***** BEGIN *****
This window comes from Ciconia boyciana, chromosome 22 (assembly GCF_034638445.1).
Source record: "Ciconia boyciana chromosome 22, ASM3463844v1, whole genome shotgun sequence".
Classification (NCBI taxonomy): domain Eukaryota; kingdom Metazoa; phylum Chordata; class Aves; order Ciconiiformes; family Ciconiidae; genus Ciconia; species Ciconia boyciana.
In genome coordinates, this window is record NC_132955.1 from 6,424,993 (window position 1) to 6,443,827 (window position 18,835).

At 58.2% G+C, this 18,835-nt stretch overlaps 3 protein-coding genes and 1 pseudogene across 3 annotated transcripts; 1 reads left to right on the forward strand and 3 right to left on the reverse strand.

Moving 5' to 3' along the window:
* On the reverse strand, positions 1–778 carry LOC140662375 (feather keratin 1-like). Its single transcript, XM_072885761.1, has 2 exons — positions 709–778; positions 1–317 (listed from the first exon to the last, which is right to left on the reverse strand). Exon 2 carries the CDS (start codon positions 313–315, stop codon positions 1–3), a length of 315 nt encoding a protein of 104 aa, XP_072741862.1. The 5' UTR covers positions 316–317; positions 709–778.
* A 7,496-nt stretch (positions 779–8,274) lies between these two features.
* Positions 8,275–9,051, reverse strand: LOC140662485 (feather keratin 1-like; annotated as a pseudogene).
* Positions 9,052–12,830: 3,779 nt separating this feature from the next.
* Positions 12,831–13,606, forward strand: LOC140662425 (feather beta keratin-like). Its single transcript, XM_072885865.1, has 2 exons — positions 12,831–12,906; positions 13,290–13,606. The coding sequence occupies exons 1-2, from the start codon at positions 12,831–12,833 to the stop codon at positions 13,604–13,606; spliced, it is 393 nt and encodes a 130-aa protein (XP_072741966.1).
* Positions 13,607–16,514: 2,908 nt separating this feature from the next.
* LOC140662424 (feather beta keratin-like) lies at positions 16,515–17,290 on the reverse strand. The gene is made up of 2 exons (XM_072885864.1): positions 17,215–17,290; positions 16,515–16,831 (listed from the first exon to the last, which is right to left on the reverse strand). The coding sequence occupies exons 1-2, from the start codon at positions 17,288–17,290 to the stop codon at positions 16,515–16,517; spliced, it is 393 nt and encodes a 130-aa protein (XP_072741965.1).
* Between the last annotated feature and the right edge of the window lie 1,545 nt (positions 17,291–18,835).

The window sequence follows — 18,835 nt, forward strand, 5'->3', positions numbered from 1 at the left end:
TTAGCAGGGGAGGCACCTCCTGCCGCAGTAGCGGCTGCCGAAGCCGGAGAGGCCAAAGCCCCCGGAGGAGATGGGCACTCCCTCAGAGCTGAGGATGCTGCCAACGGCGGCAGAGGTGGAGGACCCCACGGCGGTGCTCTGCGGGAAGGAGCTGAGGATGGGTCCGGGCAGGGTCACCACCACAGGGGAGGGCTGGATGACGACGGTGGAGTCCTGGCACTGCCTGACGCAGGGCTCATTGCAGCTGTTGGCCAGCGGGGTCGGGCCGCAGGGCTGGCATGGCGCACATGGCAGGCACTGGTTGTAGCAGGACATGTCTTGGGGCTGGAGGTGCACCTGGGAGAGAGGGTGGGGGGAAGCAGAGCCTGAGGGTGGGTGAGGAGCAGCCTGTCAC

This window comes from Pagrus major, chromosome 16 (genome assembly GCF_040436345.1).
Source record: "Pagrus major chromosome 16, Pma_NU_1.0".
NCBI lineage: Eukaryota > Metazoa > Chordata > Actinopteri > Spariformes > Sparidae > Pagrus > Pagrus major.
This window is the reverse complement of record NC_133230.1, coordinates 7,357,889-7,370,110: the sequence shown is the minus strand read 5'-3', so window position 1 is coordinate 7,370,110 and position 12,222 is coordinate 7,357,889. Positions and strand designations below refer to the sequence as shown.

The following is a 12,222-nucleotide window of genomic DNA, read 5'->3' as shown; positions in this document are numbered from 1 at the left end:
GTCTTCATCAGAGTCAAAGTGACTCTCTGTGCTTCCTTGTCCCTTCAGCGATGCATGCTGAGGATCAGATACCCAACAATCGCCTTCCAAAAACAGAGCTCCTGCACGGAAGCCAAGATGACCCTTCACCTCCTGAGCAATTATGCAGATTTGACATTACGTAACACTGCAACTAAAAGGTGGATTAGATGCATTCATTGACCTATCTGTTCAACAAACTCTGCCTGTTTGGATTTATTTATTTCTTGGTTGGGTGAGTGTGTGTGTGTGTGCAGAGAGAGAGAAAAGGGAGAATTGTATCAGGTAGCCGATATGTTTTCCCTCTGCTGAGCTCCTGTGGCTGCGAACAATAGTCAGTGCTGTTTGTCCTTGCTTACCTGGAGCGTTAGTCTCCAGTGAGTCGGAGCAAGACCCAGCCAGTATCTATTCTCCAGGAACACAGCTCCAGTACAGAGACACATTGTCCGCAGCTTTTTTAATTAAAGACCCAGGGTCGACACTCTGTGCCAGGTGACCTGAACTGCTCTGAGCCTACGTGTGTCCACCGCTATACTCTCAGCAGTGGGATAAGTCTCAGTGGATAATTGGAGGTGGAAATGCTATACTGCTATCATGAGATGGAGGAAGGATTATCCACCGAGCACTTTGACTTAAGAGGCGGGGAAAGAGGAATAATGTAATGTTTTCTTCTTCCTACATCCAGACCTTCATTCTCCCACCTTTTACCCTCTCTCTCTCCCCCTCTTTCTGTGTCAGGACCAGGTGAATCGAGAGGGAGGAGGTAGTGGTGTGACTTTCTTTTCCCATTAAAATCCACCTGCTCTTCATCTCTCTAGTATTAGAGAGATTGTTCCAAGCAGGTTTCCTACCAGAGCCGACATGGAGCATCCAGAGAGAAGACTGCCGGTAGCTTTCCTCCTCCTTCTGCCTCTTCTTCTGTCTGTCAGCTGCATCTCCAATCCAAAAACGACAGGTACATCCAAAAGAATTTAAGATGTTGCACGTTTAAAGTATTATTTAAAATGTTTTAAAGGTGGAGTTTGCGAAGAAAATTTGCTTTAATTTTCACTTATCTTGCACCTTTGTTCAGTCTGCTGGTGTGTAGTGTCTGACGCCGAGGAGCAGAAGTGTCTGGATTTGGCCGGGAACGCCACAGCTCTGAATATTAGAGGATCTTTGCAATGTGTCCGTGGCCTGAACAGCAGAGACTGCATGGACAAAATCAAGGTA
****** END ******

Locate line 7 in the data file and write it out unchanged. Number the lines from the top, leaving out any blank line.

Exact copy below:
* On the reverse strand, positions 1–778 carry LOC140662375 (feather keratin 1-like). Its single transcript, XM_072885761.1, has 2 exons — positions 709–778; positions 1–317 (listed from the first exon to the last, which is right to left on the reverse strand). Exon 2 carries the CDS (start codon positions 313–315, stop codon positions 1–3), a length of 315 nt encoding a protein of 104 aa, XP_072741862.1. The 5' UTR covers positions 316–317; positions 709–778.